Gini, Joe and Martin start off by announcing they’ll be attending the PRSA International Conference in Orlando, Florida, October 15 to 18 as ‘roving reporters’ roaming the halls and recording episodes of Inside PR.  If you have any suggestions for topics or would like to do an interview, please let us know.

Inside PR is also sponsoring a tweetup at the conference on Monday, October 17 – details to follow.  We hope to see you there.

Joe then talks about a post on the Niemen Journalism Lab blog, ‘A Vast Wasteland Revisited’, to mark the 50th anniversary of FCC Chair Newton Minnow’s speech about television’s potential for greatness… or garbage (i.e. the wasteland).

He feels the ideas resonate more than ever today with social media and especially Facebook, which can be seen as another ‘vast wasteland’.

Martin segues into some of the changes Facebook has made recently including the ability to subscribe to feeds from people you’re not friends with and its new lists function. Gini thinks the change is an interesting play on privacy and if you just want to communicate with friends, you should turn off the subscription option.  Gini uses Facebook for business publicly and is more private about her personal profile.

Joe thinks this could be the week Facebook lost it by overcomplicating things and introducing too many features.  He believes Twitter is a great news feed; Google+ is the place to have conversations with smart people and blogs are where you go to read and comment on long-form ideas.

Martin mentions the fact that you now have lists on the left side between groups and pages and the defaults aren’t working well for him. For example, the college default is a random group of friends who happened to go to the same university he did at some point and doesn’t have any cohesiveness beyond place.

For our second topic, Gini talks about Netflix CEO Reed Hastings saying how the company ‘messed up’ the way it handled the price increase. She believes he shows some humility because, while Netflix had moved away from listening to its customers and made the decision in a boardroom, a customer uproar caused them to admit they were wrong.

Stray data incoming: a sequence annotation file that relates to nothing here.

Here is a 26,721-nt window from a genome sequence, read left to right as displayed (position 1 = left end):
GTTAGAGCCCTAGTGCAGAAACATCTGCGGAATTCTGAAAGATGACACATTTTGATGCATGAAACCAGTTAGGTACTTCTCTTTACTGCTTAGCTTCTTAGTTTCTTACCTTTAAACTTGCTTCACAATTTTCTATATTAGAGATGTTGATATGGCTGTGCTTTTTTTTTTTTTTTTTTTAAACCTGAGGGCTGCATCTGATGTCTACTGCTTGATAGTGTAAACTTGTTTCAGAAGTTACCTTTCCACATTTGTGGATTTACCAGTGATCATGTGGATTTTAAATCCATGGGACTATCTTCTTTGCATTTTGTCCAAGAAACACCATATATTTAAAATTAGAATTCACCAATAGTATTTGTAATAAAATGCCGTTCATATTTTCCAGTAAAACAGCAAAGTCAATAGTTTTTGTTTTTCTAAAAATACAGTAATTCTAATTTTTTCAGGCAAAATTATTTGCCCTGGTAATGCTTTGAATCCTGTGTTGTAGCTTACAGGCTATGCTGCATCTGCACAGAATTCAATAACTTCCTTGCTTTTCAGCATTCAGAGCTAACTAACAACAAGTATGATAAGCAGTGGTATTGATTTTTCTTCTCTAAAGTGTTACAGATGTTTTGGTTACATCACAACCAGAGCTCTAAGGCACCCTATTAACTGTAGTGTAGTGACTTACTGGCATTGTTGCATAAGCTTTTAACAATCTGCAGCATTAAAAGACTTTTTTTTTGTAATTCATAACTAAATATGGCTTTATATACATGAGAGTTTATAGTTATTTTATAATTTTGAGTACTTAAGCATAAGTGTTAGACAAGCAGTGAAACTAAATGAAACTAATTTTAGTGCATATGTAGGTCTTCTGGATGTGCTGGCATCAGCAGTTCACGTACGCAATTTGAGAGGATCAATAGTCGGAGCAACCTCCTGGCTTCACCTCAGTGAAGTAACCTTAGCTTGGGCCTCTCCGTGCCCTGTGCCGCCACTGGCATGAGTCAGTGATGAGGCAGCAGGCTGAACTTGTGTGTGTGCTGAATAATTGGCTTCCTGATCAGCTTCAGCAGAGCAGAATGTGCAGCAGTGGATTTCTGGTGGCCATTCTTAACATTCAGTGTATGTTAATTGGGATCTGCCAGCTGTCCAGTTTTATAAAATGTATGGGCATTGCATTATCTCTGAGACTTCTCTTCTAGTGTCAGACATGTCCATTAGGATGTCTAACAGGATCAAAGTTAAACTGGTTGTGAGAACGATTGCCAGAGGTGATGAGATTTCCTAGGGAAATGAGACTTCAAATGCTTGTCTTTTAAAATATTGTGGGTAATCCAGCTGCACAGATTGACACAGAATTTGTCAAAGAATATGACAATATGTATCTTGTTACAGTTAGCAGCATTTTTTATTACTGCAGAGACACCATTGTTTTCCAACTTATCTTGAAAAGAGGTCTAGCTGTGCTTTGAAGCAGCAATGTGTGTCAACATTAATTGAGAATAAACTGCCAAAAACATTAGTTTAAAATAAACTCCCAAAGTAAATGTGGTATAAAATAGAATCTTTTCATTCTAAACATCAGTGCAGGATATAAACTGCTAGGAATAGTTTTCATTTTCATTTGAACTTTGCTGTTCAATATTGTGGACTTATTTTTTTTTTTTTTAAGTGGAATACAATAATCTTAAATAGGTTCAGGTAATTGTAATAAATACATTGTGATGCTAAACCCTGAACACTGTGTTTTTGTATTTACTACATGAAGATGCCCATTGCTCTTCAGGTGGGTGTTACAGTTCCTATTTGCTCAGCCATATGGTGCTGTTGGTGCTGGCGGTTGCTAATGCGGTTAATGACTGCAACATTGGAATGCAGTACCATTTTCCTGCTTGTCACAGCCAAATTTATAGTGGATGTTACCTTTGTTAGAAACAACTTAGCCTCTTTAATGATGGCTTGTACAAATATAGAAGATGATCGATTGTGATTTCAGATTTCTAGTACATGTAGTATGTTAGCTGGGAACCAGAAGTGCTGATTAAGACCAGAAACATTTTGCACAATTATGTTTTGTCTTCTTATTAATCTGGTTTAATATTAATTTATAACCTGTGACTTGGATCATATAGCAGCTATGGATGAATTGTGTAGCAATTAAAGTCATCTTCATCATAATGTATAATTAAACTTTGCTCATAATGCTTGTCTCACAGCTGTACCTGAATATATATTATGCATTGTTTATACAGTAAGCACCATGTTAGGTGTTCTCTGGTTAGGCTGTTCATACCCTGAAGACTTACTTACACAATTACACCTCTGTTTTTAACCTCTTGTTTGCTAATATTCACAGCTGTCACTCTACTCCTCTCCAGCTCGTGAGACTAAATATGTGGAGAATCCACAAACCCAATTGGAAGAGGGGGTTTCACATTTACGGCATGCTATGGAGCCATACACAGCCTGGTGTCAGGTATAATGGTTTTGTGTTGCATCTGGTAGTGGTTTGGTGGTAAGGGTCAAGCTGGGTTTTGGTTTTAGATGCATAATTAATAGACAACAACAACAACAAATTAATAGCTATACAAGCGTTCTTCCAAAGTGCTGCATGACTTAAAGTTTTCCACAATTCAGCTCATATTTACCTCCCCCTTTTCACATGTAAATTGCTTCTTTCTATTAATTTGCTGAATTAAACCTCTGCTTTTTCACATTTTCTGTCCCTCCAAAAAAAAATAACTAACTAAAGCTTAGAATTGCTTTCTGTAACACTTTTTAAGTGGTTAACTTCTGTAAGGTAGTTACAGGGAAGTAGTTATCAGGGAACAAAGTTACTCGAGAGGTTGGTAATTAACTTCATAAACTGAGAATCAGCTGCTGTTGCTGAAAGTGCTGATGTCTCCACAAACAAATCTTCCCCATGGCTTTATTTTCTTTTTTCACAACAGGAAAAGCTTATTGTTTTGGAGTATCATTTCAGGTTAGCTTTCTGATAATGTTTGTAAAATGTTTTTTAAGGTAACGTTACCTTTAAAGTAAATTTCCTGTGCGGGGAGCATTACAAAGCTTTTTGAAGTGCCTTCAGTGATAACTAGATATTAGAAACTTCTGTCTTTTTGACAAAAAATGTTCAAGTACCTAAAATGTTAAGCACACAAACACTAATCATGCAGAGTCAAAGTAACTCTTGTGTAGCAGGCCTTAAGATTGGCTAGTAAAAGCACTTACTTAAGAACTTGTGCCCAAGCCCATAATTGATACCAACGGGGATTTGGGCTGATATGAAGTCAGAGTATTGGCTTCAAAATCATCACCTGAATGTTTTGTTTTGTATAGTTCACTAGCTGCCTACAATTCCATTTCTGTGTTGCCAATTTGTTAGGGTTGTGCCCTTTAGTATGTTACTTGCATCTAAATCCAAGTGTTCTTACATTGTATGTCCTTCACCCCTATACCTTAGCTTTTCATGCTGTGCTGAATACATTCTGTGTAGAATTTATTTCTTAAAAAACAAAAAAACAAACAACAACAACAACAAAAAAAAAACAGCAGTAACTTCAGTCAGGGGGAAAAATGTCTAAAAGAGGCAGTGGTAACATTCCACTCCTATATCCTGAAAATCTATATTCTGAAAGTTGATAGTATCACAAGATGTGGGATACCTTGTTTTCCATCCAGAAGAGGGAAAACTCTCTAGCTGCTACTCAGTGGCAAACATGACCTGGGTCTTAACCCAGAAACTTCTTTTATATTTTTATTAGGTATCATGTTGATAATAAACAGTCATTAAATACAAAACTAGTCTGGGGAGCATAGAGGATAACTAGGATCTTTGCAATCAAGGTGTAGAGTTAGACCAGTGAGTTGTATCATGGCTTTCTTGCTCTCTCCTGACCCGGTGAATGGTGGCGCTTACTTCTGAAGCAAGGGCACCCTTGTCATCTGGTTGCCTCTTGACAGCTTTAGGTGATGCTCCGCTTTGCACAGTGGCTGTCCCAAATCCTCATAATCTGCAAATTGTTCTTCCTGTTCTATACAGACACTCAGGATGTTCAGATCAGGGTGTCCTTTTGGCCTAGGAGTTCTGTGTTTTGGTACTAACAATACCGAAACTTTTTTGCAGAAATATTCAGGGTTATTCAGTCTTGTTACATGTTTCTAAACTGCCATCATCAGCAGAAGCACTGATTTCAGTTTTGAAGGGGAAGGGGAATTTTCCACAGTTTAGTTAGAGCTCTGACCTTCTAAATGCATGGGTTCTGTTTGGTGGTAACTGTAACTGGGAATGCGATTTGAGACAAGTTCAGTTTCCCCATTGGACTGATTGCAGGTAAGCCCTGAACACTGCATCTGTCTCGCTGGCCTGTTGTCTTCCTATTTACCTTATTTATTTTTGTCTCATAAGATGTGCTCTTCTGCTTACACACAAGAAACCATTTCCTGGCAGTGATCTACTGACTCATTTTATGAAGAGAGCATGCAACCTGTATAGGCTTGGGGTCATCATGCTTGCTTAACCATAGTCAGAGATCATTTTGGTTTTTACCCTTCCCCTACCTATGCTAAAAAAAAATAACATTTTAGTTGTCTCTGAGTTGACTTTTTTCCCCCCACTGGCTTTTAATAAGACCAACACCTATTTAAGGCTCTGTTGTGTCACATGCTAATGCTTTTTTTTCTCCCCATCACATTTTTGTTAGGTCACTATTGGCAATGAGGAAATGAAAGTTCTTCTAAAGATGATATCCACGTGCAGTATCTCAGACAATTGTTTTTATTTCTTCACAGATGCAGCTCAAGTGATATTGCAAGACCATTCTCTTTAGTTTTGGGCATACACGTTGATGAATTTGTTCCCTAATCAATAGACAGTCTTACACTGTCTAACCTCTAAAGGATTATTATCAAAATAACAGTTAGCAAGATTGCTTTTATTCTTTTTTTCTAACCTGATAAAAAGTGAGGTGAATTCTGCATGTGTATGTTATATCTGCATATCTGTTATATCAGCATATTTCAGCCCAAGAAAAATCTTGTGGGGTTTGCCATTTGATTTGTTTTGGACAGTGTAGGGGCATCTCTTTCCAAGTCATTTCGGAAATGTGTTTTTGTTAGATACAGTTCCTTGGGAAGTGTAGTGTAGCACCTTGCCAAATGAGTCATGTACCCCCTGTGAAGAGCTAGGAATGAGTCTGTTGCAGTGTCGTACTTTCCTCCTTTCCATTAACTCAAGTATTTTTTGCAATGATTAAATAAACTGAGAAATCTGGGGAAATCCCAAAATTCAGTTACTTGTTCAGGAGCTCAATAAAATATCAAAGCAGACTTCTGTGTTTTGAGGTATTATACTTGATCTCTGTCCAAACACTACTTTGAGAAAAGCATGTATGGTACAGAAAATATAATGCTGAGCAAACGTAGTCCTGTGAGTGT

Gini goes on to say it’s clear Netflix wants to shed its DVD service and move to streaming, but from a communication perspective, they should have had better counsel.  Joe discloses that one of his clients works in a similar space – but as an outside observer, he’s impressed when any company is honest with its customers.  It will be interesting to see if their actions are enough for people to give them another chance.

Do you have an idea for a topic you would like us to discuss? Send us an email or an audio comment to [email protected], join the Inside PR Facebook group, leave us a comment here, message us @inside_pron Twitter, or connect with Gini DietrichJoe Thornley, and Martin Waxman on Twitter.

Our theme music was created by Damon de SzegheoRoger Dey is our announcer.

This week’s episode was produced by Kristine Simpson.


  1. Liza Butcher

    I very much agree with the comments made about facebook. I find the subscribe feature going over the top. To me facebook is a place to have conversations with friends, and not a place where strangers can see what you are talking about.

    As Joe mentioned, facebook is a place for his mother, and although my mother would find facebook too complex as it was prior to the changes. With the changes made this past week, I believe facebook it is trying to be too many things in one space, and ostracizing generations of people that may not be as tech savvy as others.
    Facebook was a place for everyone, and now it is becoming too technical for the masses. We are not all social media experts, and I think facebook is trying too hard. As Joe said ” It too much trouble to use.”


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